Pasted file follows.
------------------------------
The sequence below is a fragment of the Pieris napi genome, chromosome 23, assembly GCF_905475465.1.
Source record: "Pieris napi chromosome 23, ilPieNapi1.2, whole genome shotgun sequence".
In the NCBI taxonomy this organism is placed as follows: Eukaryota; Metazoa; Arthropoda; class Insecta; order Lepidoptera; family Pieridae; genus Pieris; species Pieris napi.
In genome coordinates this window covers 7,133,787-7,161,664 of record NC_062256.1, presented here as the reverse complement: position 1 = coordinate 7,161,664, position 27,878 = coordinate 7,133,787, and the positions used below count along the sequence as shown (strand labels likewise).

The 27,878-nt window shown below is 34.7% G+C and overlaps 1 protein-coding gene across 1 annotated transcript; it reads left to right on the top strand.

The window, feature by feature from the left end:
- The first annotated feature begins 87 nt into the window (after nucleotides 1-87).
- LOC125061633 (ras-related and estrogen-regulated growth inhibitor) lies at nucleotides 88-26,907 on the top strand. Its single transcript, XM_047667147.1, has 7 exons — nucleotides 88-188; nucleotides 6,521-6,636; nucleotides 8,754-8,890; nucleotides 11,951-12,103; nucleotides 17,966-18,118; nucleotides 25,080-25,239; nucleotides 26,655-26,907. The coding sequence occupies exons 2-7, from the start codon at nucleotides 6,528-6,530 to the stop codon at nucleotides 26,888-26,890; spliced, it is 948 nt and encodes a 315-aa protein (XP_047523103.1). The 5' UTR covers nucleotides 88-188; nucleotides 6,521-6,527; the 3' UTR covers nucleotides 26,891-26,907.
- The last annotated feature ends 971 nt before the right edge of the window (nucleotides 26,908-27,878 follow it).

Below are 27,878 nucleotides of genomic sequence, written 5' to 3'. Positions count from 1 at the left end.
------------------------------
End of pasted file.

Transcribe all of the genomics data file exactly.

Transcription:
The sequence below is a fragment of the Pieris napi genome, chromosome 23, assembly GCF_905475465.1.
Source record: "Pieris napi chromosome 23, ilPieNapi1.2, whole genome shotgun sequence".
In the NCBI taxonomy this organism is placed as follows: Eukaryota; Metazoa; Arthropoda; class Insecta; order Lepidoptera; family Pieridae; genus Pieris; species Pieris napi.
In genome coordinates this window covers 7,133,787-7,161,664 of record NC_062256.1, presented here as the reverse complement: position 1 = coordinate 7,161,664, position 27,878 = coordinate 7,133,787, and the positions used below count along the sequence as shown (strand labels likewise).

The 27,878-nt window shown below is 34.7% G+C and overlaps 1 protein-coding gene across 1 annotated transcript; it reads left to right on the top strand.

The window, feature by feature from the left end:
- The first annotated feature begins 87 nt into the window (after nucleotides 1-87).
- LOC125061633 (ras-related and estrogen-regulated growth inhibitor) lies at nucleotides 88-26,907 on the top strand. Its single transcript, XM_047667147.1, has 7 exons — nucleotides 88-188; nucleotides 6,521-6,636; nucleotides 8,754-8,890; nucleotides 11,951-12,103; nucleotides 17,966-18,118; nucleotides 25,080-25,239; nucleotides 26,655-26,907. The coding sequence occupies exons 2-7, from the start codon at nucleotides 6,528-6,530 to the stop codon at nucleotides 26,888-26,890; spliced, it is 948 nt and encodes a 315-aa protein (XP_047523103.1). The 5' UTR covers nucleotides 88-188; nucleotides 6,521-6,527; the 3' UTR covers nucleotides 26,891-26,907.
- The last annotated feature ends 971 nt before the right edge of the window (nucleotides 26,908-27,878 follow it).

Below are 27,878 nucleotides of genomic sequence, written 5' to 3'. Positions count from 1 at the left end.